Commentary

No Excuses

Lamar Odom doesn't let his injury shoulder any of the blame

Updated: March 23, 2010, 6:57 PM ET
By Dave McMenamin | ESPNLosAngeles.com

When Kobe Bryant was injured this season we knew it. We saw the big gob of tape on his right index finger. We remember his wincing face when he strained his elbow in Sacramento. And we remember our wincing faces when his ankle bent the wrong way in Philadelphia.

The Lakers' newest member of the starting lineup, Lamar Odom, has been playing with an aggravated left shoulder injury for 15 games now, but he's never let on.

Not when the injury happened against the Boston Celtics on Feb. 18, when he threw down the hammer on Boston's Ray Allen to finish a fast break with a dunk, Odom's 6-foot-10, 230-pound body swinging out in front of him as his shoulder stayed locked in position with his left hand grasping the rim.

Not when he shot just 2-for-6 the next game against Memphis after the injury. Not when he shot 2-for-8 against Phoenix, either.

In fact, we scribes in the media didn't discover the injury until Lakers coach Phil Jackson outed Odom after the Minnesota game, explaining that sometimes the lefty's shoulder gets banged and suddenly causes his left arm to go numb.

Odom filled in for the injured Andrew Bynum on Sunday with four points, 13 rebounds, six assists, four steals and three blocked shots in Los Angeles' 99-92 win over Washington. Just ask Washington's Alonzo Gee if he knew it was a guy with a lame arm who blocked his shot from behind while starting a fast break all in one motion during the third quarter. Injured or not, Odom is contributing.

It was the team's first test since Bynum strained an Achilles tendon and the Lakers went back to the "In Case of Emergency, Break Glass" container they keep Odom in that's had its glass shattered numerous times before.

It's becoming an annual rite of passage for the Lakers: Bynum goes down. Odom steps up. But this time he's stepping up when a lot of players would be sitting out.

Jackson said Odom "just didn't feel comfortable out there," explaining the lefty's meager 1-for-4 shooting line and hefty sum of five turnovers. But the team was much more comfortable with him out there, even in a limited role.

"I think it's always important, whether it's myself, Lamar, Kobe [Bryant] or anybody on the team to basically report to work as long as you're physically able to," Derek Fisher said. "I think it's important that guys that are veterans and your key guys, even if it impacts your performance, so to speak, your presence is really more valuable than your statistics. We appreciate Lamar going through what he's going through, physically still going out there and mixing it up and doing all those little things that help us win games."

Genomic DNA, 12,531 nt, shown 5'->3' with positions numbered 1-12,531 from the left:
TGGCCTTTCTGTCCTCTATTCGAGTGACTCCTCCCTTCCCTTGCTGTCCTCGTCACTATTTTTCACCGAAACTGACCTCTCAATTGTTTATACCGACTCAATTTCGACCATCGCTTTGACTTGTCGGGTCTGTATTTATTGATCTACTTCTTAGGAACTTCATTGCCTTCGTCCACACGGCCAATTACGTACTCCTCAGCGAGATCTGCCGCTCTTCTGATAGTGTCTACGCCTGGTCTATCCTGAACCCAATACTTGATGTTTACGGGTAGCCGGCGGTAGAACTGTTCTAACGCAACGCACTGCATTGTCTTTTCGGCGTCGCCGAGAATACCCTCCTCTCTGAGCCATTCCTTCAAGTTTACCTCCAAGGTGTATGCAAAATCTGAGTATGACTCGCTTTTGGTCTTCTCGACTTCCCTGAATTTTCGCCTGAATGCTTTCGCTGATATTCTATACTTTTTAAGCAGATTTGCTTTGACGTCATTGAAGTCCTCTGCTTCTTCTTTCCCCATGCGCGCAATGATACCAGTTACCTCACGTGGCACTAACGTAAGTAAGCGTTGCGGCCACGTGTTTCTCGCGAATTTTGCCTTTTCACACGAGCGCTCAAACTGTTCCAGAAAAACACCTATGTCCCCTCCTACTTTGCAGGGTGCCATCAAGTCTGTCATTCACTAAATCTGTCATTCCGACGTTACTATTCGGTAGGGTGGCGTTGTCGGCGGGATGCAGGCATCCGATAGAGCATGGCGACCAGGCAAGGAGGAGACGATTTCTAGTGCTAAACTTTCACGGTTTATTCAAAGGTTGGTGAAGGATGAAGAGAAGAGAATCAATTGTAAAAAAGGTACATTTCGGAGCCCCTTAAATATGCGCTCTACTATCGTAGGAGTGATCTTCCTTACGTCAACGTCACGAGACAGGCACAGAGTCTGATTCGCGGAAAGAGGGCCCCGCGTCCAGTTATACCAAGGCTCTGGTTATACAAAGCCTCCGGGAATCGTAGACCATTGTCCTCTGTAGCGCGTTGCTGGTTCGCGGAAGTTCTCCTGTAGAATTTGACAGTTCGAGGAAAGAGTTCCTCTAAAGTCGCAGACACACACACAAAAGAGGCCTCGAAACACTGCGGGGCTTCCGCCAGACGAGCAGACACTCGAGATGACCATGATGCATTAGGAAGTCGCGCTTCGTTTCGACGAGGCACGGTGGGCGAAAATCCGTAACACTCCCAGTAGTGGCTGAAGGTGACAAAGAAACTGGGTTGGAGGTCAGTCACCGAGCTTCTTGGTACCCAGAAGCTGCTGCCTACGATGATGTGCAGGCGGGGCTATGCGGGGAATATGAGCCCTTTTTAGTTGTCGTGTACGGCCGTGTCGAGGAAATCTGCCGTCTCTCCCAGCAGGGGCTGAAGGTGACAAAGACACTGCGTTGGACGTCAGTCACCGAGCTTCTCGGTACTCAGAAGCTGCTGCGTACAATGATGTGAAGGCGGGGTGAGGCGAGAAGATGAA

On Saturday, Odom said he doesn't expect to shoot well or rebound well when he plays with the injury, however he made sure to declare, "But I can still play basketball."

On Sunday, he explained the other facets he brings.

"Just the all-around game," Odom said. "Just the intangibles of the game. Running down the floor. Finding the open man. Setting a good screen. Making a pass that leads to the assist that leads to another good pass. Just playing."

He played some point-forward too, displaying the ball-handling magic that caused Pat Riley to once say Odom was the only player to come into the NBA since the Showtime era that could match what Magic Johnson does on the court (except that possession in the third quarter when he lost his dribble out of bounds when he crossed the ball through his legs with the Lakers up by 21 points).

"I'm going to look to make plays first," Odom said.

Odom said he tries to remind himself to grab rebounds two-handed, but his instincts kick in and there he goes swiping at the ball with just his left arm again. He said he tries to remind himself not to fully extend his arm on his jump shot to avoid a flash of pain, but his high follow through usually speeds through before his caution synapses kick in. He's submitted to the hurt.

After the game Jackson lamented the bench being outscored 37-25 and the ball not being swung from side to side on the court enough to create proper spacing to get open-shot opportunities. Of course, that bench was missing Odom, who is suddenly a starter again. As for the passing part, Odom led the team with six assists.

We know about Odom's injured now. More importantly, we know how important even an injured Odom is for this team.

Dave McMenamin

ESPNLosAngeles.com

SPONSORED HEADLINES

ALSO SEE